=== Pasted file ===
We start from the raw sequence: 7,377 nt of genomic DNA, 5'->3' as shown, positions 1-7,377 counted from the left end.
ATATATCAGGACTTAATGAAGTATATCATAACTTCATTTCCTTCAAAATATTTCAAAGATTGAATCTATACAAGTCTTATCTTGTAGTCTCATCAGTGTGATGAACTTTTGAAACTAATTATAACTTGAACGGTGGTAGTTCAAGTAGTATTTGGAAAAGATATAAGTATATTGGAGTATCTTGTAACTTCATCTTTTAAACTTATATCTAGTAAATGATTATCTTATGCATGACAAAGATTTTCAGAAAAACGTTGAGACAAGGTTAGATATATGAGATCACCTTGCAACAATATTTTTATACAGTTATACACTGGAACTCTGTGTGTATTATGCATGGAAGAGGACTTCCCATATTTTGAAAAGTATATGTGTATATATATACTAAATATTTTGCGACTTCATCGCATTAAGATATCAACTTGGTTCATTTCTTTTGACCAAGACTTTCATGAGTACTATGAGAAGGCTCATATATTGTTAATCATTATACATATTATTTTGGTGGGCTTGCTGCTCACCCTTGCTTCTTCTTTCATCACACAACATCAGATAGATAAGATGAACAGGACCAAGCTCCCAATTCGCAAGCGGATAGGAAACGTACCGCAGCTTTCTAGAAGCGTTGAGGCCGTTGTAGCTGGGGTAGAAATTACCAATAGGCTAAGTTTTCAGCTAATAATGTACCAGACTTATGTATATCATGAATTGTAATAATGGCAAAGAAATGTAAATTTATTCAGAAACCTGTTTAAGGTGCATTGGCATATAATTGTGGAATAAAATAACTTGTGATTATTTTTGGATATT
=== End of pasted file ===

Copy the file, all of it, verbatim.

We start from the raw sequence: 7,377 nt of genomic DNA, 5'->3' as shown, positions 1-7,377 counted from the left end.
ATATATCAGGACTTAATGAAGTATATCATAACTTCATTTCCTTCAAAATATTTCAAAGATTGAATCTATACAAGTCTTATCTTGTAGTCTCATCAGTGTGATGAACTTTTGAAACTAATTATAACTTGAACGGTGGTAGTTCAAGTAGTATTTGGAAAAGATATAAGTATATTGGAGTATCTTGTAACTTCATCTTTTAAACTTATATCTAGTAAATGATTATCTTATGCATGACAAAGATTTTCAGAAAAACGTTGAGACAAGGTTAGATATATGAGATCACCTTGCAACAATATTTTTATACAGTTATACACTGGAACTCTGTGTGTATTATGCATGGAAGAGGACTTCCCATATTTTGAAAAGTATATGTGTATATATATACTAAATATTTTGCGACTTCATCGCATTAAGATATCAACTTGGTTCATTTCTTTTGACCAAGACTTTCATGAGTACTATGAGAAGGCTCATATATTGTTAATCATTATACATATTATTTTGGTGGGCTTGCTGCTCACCCTTGCTTCTTCTTTCATCACACAACATCAGATAGATAAGATGAACAGGACCAAGCTCCCAATTCGCAAGCGGATAGGAAACGTACCGCAGCTTTCTAGAAGCGTTGAGGCCGTTGTAGCTGGGGTAGAAATTACCAATAGGCTAAGTTTTCAGCTAATAATGTACCAGACTTATGTATATCATGAATTGTAATAATGGCAAAGAAATGTAAATTTATTCAGAAACCTGTTTAAGGTGCATTGGCATATAATTGTGGAATAAAATAACTTGTGATTATTTTTGGATATT